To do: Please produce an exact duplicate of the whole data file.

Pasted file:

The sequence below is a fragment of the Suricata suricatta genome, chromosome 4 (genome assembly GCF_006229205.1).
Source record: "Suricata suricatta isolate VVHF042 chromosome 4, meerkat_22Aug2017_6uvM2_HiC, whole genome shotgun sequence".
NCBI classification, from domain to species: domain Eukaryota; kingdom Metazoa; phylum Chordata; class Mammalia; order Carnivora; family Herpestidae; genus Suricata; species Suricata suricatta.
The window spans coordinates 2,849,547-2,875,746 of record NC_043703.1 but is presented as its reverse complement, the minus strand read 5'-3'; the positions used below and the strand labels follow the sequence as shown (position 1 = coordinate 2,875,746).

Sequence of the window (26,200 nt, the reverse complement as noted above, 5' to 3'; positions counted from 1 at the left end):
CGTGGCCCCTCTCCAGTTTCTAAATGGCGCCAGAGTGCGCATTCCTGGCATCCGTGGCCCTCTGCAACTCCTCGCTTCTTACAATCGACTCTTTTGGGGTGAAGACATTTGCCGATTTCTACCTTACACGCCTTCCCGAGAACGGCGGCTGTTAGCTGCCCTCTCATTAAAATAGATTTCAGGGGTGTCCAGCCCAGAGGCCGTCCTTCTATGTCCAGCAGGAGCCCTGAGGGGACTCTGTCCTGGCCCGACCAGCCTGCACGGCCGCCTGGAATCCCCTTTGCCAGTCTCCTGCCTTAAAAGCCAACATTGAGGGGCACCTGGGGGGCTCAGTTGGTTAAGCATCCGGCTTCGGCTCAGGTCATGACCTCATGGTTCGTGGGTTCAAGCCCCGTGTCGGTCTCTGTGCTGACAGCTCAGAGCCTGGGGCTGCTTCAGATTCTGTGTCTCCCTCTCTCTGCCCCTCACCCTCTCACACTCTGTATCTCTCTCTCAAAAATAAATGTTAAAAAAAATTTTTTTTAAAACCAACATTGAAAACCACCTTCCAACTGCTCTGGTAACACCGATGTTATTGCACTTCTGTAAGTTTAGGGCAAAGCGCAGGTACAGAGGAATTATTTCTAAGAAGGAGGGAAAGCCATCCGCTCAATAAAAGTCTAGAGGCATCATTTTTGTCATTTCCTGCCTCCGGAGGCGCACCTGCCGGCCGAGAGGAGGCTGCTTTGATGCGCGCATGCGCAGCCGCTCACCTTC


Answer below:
The sequence below is a fragment of the Suricata suricatta genome, chromosome 4 (genome assembly GCF_006229205.1).
Source record: "Suricata suricatta isolate VVHF042 chromosome 4, meerkat_22Aug2017_6uvM2_HiC, whole genome shotgun sequence".
NCBI classification, from domain to species: domain Eukaryota; kingdom Metazoa; phylum Chordata; class Mammalia; order Carnivora; family Herpestidae; genus Suricata; species Suricata suricatta.
The window spans coordinates 2,849,547-2,875,746 of record NC_043703.1 but is presented as its reverse complement, the minus strand read 5'-3'; the positions used below and the strand labels follow the sequence as shown (position 1 = coordinate 2,875,746).

Sequence of the window (26,200 nt, the reverse complement as noted above, 5' to 3'; positions counted from 1 at the left end):
CGTGGCCCCTCTCCAGTTTCTAAATGGCGCCAGAGTGCGCATTCCTGGCATCCGTGGCCCTCTGCAACTCCTCGCTTCTTACAATCGACTCTTTTGGGGTGAAGACATTTGCCGATTTCTACCTTACACGCCTTCCCGAGAACGGCGGCTGTTAGCTGCCCTCTCATTAAAATAGATTTCAGGGGTGTCCAGCCCAGAGGCCGTCCTTCTATGTCCAGCAGGAGCCCTGAGGGGACTCTGTCCTGGCCCGACCAGCCTGCACGGCCGCCTGGAATCCCCTTTGCCAGTCTCCTGCCTTAAAAGCCAACATTGAGGGGCACCTGGGGGGCTCAGTTGGTTAAGCATCCGGCTTCGGCTCAGGTCATGACCTCATGGTTCGTGGGTTCAAGCCCCGTGTCGGTCTCTGTGCTGACAGCTCAGAGCCTGGGGCTGCTTCAGATTCTGTGTCTCCCTCTCTCTGCCCCTCACCCTCTCACACTCTGTATCTCTCTCTCAAAAATAAATGTTAAAAAAAATTTTTTTTAAAACCAACATTGAAAACCACCTTCCAACTGCTCTGGTAACACCGATGTTATTGCACTTCTGTAAGTTTAGGGCAAAGCGCAGGTACAGAGGAATTATTTCTAAGAAGGAGGGAAAGCCATCCGCTCAATAAAAGTCTAGAGGCATCATTTTTGTCATTTCCTGCCTCCGGAGGCGCACCTGCCGGCCGAGAGGAGGCTGCTTTGATGCGCGCATGCGCAGCCGCTCACCTTC